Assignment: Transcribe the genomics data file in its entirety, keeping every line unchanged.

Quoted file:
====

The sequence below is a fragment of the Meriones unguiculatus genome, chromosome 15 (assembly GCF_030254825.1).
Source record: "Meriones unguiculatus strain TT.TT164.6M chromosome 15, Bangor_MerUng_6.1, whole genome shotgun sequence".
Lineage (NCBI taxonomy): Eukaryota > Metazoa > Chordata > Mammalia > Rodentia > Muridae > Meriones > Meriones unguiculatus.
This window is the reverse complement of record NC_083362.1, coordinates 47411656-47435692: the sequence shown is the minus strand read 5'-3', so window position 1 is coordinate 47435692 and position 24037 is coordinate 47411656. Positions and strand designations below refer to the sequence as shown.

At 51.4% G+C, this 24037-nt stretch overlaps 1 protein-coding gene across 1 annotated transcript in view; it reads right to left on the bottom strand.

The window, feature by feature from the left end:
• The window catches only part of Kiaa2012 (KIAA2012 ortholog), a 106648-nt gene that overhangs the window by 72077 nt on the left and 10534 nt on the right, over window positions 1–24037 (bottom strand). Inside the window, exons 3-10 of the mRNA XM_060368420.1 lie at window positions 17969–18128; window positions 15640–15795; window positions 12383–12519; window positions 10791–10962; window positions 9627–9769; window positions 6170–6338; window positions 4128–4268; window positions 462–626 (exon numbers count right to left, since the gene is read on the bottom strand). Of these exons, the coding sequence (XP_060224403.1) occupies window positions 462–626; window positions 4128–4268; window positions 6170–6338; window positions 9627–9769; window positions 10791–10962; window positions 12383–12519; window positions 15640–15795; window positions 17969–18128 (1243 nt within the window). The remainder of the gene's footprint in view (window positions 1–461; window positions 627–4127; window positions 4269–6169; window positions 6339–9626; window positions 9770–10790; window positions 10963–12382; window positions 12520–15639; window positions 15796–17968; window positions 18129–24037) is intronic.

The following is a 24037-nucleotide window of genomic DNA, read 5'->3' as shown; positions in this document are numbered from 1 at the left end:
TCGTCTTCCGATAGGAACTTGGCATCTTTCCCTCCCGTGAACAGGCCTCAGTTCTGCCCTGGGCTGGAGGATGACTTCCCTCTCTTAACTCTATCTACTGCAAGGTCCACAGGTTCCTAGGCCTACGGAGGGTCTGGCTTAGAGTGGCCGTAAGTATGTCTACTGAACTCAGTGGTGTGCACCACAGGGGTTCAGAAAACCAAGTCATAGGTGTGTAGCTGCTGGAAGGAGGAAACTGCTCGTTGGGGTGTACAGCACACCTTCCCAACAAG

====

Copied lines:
The sequence below is a fragment of the Meriones unguiculatus genome, chromosome 15 (assembly GCF_030254825.1).
Source record: "Meriones unguiculatus strain TT.TT164.6M chromosome 15, Bangor_MerUng_6.1, whole genome shotgun sequence".
Lineage (NCBI taxonomy): Eukaryota > Metazoa > Chordata > Mammalia > Rodentia > Muridae > Meriones > Meriones unguiculatus.
This window is the reverse complement of record NC_083362.1, coordinates 47411656-47435692: the sequence shown is the minus strand read 5'-3', so window position 1 is coordinate 47435692 and position 24037 is coordinate 47411656. Positions and strand designations below refer to the sequence as shown.

At 51.4% G+C, this 24037-nt stretch overlaps 1 protein-coding gene across 1 annotated transcript in view; it reads right to left on the bottom strand.

The window, feature by feature from the left end:
• The window catches only part of Kiaa2012 (KIAA2012 ortholog), a 106648-nt gene that overhangs the window by 72077 nt on the left and 10534 nt on the right, over window positions 1–24037 (bottom strand). Inside the window, exons 3-10 of the mRNA XM_060368420.1 lie at window positions 17969–18128; window positions 15640–15795; window positions 12383–12519; window positions 10791–10962; window positions 9627–9769; window positions 6170–6338; window positions 4128–4268; window positions 462–626 (exon numbers count right to left, since the gene is read on the bottom strand). Of these exons, the coding sequence (XP_060224403.1) occupies window positions 462–626; window positions 4128–4268; window positions 6170–6338; window positions 9627–9769; window positions 10791–10962; window positions 12383–12519; window positions 15640–15795; window positions 17969–18128 (1243 nt within the window). The remainder of the gene's footprint in view (window positions 1–461; window positions 627–4127; window positions 4269–6169; window positions 6339–9626; window positions 9770–10790; window positions 10963–12382; window positions 12520–15639; window positions 15796–17968; window positions 18129–24037) is intronic.

The following is a 24037-nucleotide window of genomic DNA, read 5'->3' as shown; positions in this document are numbered from 1 at the left end:
TCGTCTTCCGATAGGAACTTGGCATCTTTCCCTCCCGTGAACAGGCCTCAGTTCTGCCCTGGGCTGGAGGATGACTTCCCTCTCTTAACTCTATCTACTGCAAGGTCCACAGGTTCCTAGGCCTACGGAGGGTCTGGCTTAGAGTGGCCGTAAGTATGTCTACTGAACTCAGTGGTGTGCACCACAGGGGTTCAGAAAACCAAGTCATAGGTGTGTAGCTGCTGGAAGGAGGAAACTGCTCGTTGGGGTGTACAGCACACCTTCCCAACAAG